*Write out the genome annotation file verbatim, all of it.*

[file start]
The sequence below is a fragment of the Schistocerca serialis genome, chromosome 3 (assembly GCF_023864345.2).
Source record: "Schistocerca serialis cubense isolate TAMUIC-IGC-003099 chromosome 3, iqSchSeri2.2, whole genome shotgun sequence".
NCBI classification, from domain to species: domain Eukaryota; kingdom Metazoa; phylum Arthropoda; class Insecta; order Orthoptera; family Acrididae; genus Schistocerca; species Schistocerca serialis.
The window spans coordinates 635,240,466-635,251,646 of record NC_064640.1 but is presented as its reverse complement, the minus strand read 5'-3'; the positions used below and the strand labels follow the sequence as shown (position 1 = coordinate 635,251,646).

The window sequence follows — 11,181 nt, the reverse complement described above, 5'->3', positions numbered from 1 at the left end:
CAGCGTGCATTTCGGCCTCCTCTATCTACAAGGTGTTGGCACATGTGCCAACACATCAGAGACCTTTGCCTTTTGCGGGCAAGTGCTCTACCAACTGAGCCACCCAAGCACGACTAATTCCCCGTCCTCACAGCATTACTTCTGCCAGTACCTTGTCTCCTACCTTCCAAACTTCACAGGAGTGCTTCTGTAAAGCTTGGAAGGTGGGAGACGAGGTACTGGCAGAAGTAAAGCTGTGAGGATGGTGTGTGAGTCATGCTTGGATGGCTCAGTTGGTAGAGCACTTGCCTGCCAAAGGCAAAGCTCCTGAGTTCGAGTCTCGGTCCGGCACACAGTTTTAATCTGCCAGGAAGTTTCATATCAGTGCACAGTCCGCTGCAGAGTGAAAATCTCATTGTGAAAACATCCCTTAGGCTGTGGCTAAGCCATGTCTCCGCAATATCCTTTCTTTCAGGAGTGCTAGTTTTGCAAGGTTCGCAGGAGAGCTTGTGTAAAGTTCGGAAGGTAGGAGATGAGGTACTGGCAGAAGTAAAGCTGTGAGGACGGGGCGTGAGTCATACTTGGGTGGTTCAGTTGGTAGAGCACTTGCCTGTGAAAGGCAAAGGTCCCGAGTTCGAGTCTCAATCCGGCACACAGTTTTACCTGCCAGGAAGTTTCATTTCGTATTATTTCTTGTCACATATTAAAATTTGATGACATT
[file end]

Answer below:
The sequence below is a fragment of the Schistocerca serialis genome, chromosome 3 (assembly GCF_023864345.2).
Source record: "Schistocerca serialis cubense isolate TAMUIC-IGC-003099 chromosome 3, iqSchSeri2.2, whole genome shotgun sequence".
NCBI classification, from domain to species: domain Eukaryota; kingdom Metazoa; phylum Arthropoda; class Insecta; order Orthoptera; family Acrididae; genus Schistocerca; species Schistocerca serialis.
The window spans coordinates 635,240,466-635,251,646 of record NC_064640.1 but is presented as its reverse complement, the minus strand read 5'-3'; the positions used below and the strand labels follow the sequence as shown (position 1 = coordinate 635,251,646).

The window sequence follows — 11,181 nt, the reverse complement described above, 5'->3', positions numbered from 1 at the left end:
CAGCGTGCATTTCGGCCTCCTCTATCTACAAGGTGTTGGCACATGTGCCAACACATCAGAGACCTTTGCCTTTTGCGGGCAAGTGCTCTACCAACTGAGCCACCCAAGCACGACTAATTCCCCGTCCTCACAGCATTACTTCTGCCAGTACCTTGTCTCCTACCTTCCAAACTTCACAGGAGTGCTTCTGTAAAGCTTGGAAGGTGGGAGACGAGGTACTGGCAGAAGTAAAGCTGTGAGGATGGTGTGTGAGTCATGCTTGGATGGCTCAGTTGGTAGAGCACTTGCCTGCCAAAGGCAAAGCTCCTGAGTTCGAGTCTCGGTCCGGCACACAGTTTTAATCTGCCAGGAAGTTTCATATCAGTGCACAGTCCGCTGCAGAGTGAAAATCTCATTGTGAAAACATCCCTTAGGCTGTGGCTAAGCCATGTCTCCGCAATATCCTTTCTTTCAGGAGTGCTAGTTTTGCAAGGTTCGCAGGAGAGCTTGTGTAAAGTTCGGAAGGTAGGAGATGAGGTACTGGCAGAAGTAAAGCTGTGAGGACGGGGCGTGAGTCATACTTGGGTGGTTCAGTTGGTAGAGCACTTGCCTGTGAAAGGCAAAGGTCCCGAGTTCGAGTCTCAATCCGGCACACAGTTTTACCTGCCAGGAAGTTTCATTTCGTATTATTTCTTGTCACATATTAAAATTTGATGACATT